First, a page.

Recently our class shared our favorite movies featuring education in the classroom. I shared one of my favorite movies, “Tampopo,” whose protagonist is a single mother who one day approaches a Ramen Master (Japanese noodle soup) and requests training in the “Way of Ramen.” As I thought about a common thread which links many of the protagonists in the movies listed in our discussion forum, I realized that each movie recognizes that the educator enters the movie as just another instructor but through many trials and tribulations they grow into an inspirational leader for the learners of their respective classroom. (See Hero’s Journey definition) This message is important to me as an instructor who is learning “The Way of the Instructor” through the PIDP program and slowly implementing the strategies and theory I learn into my own classroom. At times I make mistakes during my class and at times the class flows perfectly with all learners remarking how unique and enlightening my classroom experience was for them.
Group work in the classroom! How do you feel about it?
I recall one group project during my Geography course on sustainable development at UBC more than 15 years ago. Not one person took the lead and each of us contributed our equal share to the assignment. We met outside of the campus at an arranged time and took a short tour through Gastown, Granville Island and the adjoining neighborhoods. It was a great experience for me because I had never spoke with the other three members in our large class. After the project, I would either speak with them before or after class and would see them occasionally walking on the campus. Group work for me at times can be frustrating because of a clash of personalities. However, the random grouping of classmates with various approaches to the course and reasons for being there often lend to a altered learning experience within the learning process. Mixing in one group project within a collection of assignments is a good idea. But I do not believe all activities should focus on the group dynamic.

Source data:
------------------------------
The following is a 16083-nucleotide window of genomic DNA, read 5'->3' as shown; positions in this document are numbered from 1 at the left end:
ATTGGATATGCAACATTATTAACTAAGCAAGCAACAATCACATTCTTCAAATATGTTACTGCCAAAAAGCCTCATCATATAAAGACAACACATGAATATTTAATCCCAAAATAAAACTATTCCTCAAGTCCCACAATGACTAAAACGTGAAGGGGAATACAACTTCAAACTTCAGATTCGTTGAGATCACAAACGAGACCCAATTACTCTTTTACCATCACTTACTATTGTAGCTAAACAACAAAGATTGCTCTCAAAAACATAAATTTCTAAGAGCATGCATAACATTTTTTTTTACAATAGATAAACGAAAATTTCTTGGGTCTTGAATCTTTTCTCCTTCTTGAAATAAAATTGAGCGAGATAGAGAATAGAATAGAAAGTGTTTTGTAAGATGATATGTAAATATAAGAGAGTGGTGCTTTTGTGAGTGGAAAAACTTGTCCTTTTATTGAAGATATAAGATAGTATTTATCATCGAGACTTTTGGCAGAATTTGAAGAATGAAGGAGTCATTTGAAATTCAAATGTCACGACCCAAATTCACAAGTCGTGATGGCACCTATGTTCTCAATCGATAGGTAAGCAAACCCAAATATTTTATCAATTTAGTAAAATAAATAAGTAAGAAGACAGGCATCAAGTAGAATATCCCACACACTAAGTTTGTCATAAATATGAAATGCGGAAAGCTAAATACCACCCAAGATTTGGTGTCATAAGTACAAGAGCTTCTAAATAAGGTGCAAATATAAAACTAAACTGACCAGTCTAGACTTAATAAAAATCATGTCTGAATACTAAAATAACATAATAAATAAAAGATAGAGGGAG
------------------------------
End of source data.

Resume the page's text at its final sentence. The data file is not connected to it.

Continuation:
Here are a few positive attributes we can assign to group work:
Until a few days ago I had not studied the difference between introverted and extroverted types of characteristics. The introvert is seen as finding stimulation in quiet places, often looking deep into the meaning of things through self-reflection. Extroverts are seen as being outgoing the type of person who has confidence to speak their mind. Upon reading the definitions of the two types, I relate more towards the introverted way of being. I do not feel comfortable in many social settings and find the most enjoyment in pursuing self-directed forms of learning. Especially diving into cook books and formulating recipes in my mind.
I also tend to respond to questions with a carefully thought out reply, often speaking slowly and picking each word as I go. I am amazed at people who can easily speak their mind and respond to anything quickly and without hesitation. This cartoon is a great reflection for this topic.
“visible thinking.” Visual thinking challenges the learner to question themselves and see what reasons formulate their stream of thinking, what are other possible outcomes, points of view and approaches they can filter their formulations through in order to see anything through a multiple of lenses.
“visible learning” occurs when teachers see learning through the eyes of students and help them become their own teachers. Hattie (who first introduced visible learning) found that the ten most effective influences relating to student achievement are: Student self-reporting grades (d= 1.44), formative evaluation (d=0.9), teacher clarity (d=0.75), reciprocal teaching (d=0.74), feedback (d=0.73), teacher-student relationships (d=0.72), meta-cognitive strategies (d=0.69), self-verbalisation/ questioning (d=0.64), teacher professional development (d=0.62), and problem-solving teaching (d= 0.61)”
I am enthusiastic to introduce to my classroom skills that tie both visual learning and visual thinking into the self-directed learning/assessment process. The question for me is what techniques will generate the motivation for the learners to engage with this form of learning and allow them to develop their meta-cognitive skills rather then scare them completely from engaging with the process.
Please view this web link to view my Instructional Strategy Digital Project. It summarizes what are the best practices for a cooking demonstration. How can you apply these practices? Also it looks at what is the role of the educator and learner. Finally I look at the pros and cons of the cooking demonstration. Please enjoy!
As an aspiring culinary instructor, it would be lovely to hear your experiences in a cooking classroom or your home kitchen. I want to find out:
What about the instructor or cookbook enhance the learning experience or make the experience less enjoyable?
What specific details about recipes draw you in and what things turn you away?